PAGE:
• Oil pressure should be between 50-60lb ft if all is in good order, but it can drop to 20lb or less when idling. Tappet clearances are critical. It’s not dissimilar to the XK design but factor in a decoke and a £2000 bill looms.
  • What engine is fi tted? Due to early unreliability and the high cost of rebuilds, any compatible unit from other DBs or Lagondas may be installed. For the MKIII an improved DBA design was launched but because of the valve sizes it can’t be converted to unleaded seats.
  • Overheating shouldn’t be a worry although 50 years worth of silt can and will cause faults such as blocking the water pump. So have the engine idling for a while and check that the temperature gauge on the move.
  • The gearbox is a sturdy affair made by David Brown himself. Early cars may have been converted from column change to fl oor shift. Apart from a noisy (non synchro) first gear there are no major problems, although parts are not easy to source and an overhaul costs the thick end of £2000. Leaks are common but Laycock overdrive should work okay if oil has been regularly changed.
  • Rear axles are leak prone, especially if they’ve been used as a jacking point. DB2/4 used a 3H Salisbury axle but the later, stronger 4H is preferable. Sadly it’s an involved job fi tting the internals in older casing.
  • The suspension needs a special check. Naturally dampers and springs will wear – see if the car sits square and the steering is naturally sloppy, to the tune of two inches of play! And don’t dismiss leaking past lever arm shock absorbers lightly as they can cost almost £180 per corner plus fi tting.
  • The real worry is a complete failure of the front end if the alloy spring mounts collapse with age and wear. Other failure points due to age include rear axle arms and hubs which can let go, especially at the front. King pins also deteriorate and, being an oldie, the Aston demands lubrication every 1000 miles or annually depending how often you use the car. It needs treating with EP 90 and not grease.
  • The braking system was initially all drum with discs up front as an option until 1957, while MkIIIs use all-disc set up. Just the usual checks and lack of use seizures apply. Special alloy Alfi n brake drums were used on some cars. If worn you’ll need new ones and, apart from their rarity, they cost £540 each so you may have to go the cast iron route at £230 from Four Ashes garage. The handbrake is a pull up umbrella type and is usually okay.
  • Wire wheels were standard care of Dunlop – 5.75-6.00 x 16 – depending on the year. Check for the usual deterioration, broken spokes and worn hubs. New wheels are typically £400 each. So don’t dismiss lightly.
  • The interior was along the lines of the Jaguar XK so there was plenty of wood and leather to savour when new. Now 50 years on, the cockpit may not look so accommodating and restorations can easily run into fi ve fi gures to bring it back to showroom standard. As you can imagine, replacement hoods on the convertibles aren’t MGB prices either!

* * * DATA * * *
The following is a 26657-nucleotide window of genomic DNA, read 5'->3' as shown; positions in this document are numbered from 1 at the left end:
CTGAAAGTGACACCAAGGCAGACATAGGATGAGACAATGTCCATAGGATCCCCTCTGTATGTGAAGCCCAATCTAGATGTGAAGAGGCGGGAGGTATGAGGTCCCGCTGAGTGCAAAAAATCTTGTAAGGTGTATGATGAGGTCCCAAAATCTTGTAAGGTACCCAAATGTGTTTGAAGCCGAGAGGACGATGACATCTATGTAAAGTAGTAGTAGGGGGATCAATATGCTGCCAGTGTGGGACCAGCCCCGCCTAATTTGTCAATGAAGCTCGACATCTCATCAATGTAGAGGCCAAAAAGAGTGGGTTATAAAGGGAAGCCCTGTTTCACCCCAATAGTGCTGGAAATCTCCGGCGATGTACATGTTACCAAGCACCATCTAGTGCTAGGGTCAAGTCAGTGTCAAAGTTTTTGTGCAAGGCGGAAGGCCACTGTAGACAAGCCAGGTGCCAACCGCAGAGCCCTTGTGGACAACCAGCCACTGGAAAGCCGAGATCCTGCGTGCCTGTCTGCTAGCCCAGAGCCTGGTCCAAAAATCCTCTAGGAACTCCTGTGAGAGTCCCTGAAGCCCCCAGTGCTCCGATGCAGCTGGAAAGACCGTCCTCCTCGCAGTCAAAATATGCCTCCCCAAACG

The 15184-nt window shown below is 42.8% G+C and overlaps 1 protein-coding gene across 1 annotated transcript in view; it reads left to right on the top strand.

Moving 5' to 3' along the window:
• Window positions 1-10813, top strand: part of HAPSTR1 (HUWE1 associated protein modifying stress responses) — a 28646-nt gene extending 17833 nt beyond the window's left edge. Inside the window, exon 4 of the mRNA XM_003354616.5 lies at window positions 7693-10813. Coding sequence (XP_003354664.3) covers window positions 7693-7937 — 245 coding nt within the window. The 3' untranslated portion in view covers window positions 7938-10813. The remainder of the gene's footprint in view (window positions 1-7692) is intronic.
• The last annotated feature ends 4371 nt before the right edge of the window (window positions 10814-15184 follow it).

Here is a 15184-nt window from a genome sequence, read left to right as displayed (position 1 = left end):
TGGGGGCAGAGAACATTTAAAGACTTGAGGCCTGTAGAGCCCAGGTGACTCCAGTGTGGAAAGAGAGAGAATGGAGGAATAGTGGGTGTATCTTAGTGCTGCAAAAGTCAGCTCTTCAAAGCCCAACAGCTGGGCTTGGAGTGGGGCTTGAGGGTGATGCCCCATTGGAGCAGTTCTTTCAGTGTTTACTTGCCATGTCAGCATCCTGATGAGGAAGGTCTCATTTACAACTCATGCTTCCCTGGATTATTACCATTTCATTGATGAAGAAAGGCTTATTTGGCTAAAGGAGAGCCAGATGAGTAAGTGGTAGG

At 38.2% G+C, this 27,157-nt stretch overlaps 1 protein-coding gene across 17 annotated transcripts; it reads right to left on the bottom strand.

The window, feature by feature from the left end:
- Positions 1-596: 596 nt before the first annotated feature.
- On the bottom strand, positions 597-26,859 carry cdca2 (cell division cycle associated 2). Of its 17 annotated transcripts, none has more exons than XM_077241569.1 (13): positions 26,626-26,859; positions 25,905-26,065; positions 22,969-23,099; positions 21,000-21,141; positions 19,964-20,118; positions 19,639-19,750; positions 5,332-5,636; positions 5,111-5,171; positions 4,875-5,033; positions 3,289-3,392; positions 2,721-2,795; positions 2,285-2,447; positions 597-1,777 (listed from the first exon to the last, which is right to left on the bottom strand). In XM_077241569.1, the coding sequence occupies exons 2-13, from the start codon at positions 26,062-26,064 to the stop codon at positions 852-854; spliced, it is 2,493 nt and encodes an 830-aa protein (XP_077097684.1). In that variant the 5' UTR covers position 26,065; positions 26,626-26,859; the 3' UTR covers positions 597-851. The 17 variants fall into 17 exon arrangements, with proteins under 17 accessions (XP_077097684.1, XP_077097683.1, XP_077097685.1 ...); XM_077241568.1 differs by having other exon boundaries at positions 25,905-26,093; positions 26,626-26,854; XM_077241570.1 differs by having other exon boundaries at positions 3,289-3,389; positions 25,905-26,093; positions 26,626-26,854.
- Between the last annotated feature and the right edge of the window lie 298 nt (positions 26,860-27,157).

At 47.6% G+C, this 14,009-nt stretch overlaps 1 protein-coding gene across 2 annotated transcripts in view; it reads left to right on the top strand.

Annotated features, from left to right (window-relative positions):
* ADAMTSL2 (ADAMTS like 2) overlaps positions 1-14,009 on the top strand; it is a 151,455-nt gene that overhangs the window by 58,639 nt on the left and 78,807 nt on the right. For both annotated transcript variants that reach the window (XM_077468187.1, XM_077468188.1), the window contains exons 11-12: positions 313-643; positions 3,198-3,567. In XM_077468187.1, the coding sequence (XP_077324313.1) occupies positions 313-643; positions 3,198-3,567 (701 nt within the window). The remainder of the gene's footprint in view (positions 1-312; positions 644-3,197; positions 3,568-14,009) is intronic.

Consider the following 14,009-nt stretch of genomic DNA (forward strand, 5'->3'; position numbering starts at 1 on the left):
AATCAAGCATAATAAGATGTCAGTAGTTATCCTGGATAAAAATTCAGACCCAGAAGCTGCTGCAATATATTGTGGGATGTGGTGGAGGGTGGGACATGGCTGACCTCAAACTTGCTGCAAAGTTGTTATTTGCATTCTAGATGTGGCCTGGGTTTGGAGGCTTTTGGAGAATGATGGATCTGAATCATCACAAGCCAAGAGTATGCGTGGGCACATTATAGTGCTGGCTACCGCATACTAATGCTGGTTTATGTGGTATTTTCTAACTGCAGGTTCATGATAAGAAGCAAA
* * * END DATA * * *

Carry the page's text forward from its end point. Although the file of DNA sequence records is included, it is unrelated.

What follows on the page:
Three Of A Kind

Jaguar XK120/150
Jaguar XK120/150
The closest to the DB2 in terms of style, performance and character, the XK scores with added pace but the Aston handles better. There’s also more choice of XKs around with a better spares and support back up – virtually all you could want for one is out there new or used. The Jag is still considerably cheaper to buy, especially mainstream condition ones, but prices are on the rise.
Jensen 541
Jensen 541
Built from 1953-59 the 541 was a development of the original Interceptor but with a rust-free glassfi bre body. The triple carb 4.0-litre Austin straight six gives the car good pace and relaxed cruising on 2.75 gearing. Later 541R and 541S models were better with disc brakes, rack and pinion steering, 150bhp and more. A much underrated car, it can prove to be good value but restorations aren’t easy or cheap.
Alvis 21
Alvis 21
One of the great names of the past, Alvis was founded in 1919 and purchased by Rover in 1965 when it ceased production soon after. The TC/TD saloon and the TE/TF 21 convertibles have a similar character to Astons albeit more a sophisticated cultured cruiser than sports car, but a lovely period piece all the same. Up to 150bhp from the 2993cc six-cylinder unit that dates back to when DB2 was launched.


A DB2 won’t be to all tastes and certainly isn’t for those used to the DB5 experience. What the earlier Aston offers is a pure pedigree and prestige – an E-type of the 1950s in many ways but a lot more rare and classy. What more could you ask for?

Classic Motoring